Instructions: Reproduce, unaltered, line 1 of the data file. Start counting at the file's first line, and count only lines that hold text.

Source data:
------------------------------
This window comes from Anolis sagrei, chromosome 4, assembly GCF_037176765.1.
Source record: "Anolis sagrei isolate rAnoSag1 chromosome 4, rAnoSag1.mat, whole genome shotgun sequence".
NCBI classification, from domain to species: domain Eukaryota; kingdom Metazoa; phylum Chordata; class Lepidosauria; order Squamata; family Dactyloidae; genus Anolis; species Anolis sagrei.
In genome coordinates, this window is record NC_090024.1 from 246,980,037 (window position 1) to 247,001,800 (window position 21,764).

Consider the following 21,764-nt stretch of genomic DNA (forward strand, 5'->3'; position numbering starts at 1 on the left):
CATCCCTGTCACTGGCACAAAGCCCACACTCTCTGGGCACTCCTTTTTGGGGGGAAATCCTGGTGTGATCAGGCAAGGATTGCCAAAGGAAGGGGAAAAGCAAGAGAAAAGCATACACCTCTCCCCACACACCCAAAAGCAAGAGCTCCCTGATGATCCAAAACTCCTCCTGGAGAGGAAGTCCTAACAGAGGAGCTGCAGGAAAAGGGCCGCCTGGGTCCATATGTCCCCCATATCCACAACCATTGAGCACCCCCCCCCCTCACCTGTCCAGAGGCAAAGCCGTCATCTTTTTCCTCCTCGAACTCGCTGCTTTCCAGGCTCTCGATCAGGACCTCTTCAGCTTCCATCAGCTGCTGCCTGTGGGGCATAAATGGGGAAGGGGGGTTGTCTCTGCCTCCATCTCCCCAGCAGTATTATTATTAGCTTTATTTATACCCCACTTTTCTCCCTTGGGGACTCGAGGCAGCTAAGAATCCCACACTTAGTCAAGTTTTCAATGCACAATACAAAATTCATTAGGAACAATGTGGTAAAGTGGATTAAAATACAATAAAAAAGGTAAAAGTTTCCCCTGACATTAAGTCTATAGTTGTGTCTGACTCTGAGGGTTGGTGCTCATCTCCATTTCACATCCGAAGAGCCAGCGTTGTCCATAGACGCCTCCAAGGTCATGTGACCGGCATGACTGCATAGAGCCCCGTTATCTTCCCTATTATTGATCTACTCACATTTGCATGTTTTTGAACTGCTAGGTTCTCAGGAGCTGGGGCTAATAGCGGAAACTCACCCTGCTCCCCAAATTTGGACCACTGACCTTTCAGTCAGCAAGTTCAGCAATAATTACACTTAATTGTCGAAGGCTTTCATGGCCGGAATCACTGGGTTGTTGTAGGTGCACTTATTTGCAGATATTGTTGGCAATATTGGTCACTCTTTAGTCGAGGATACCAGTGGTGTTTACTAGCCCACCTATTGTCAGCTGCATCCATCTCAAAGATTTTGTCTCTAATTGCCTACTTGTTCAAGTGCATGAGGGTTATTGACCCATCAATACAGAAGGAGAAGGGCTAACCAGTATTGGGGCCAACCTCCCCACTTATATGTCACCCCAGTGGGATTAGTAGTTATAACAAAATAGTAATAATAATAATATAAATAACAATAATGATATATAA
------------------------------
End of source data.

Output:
This window comes from Anolis sagrei, chromosome 4, assembly GCF_037176765.1.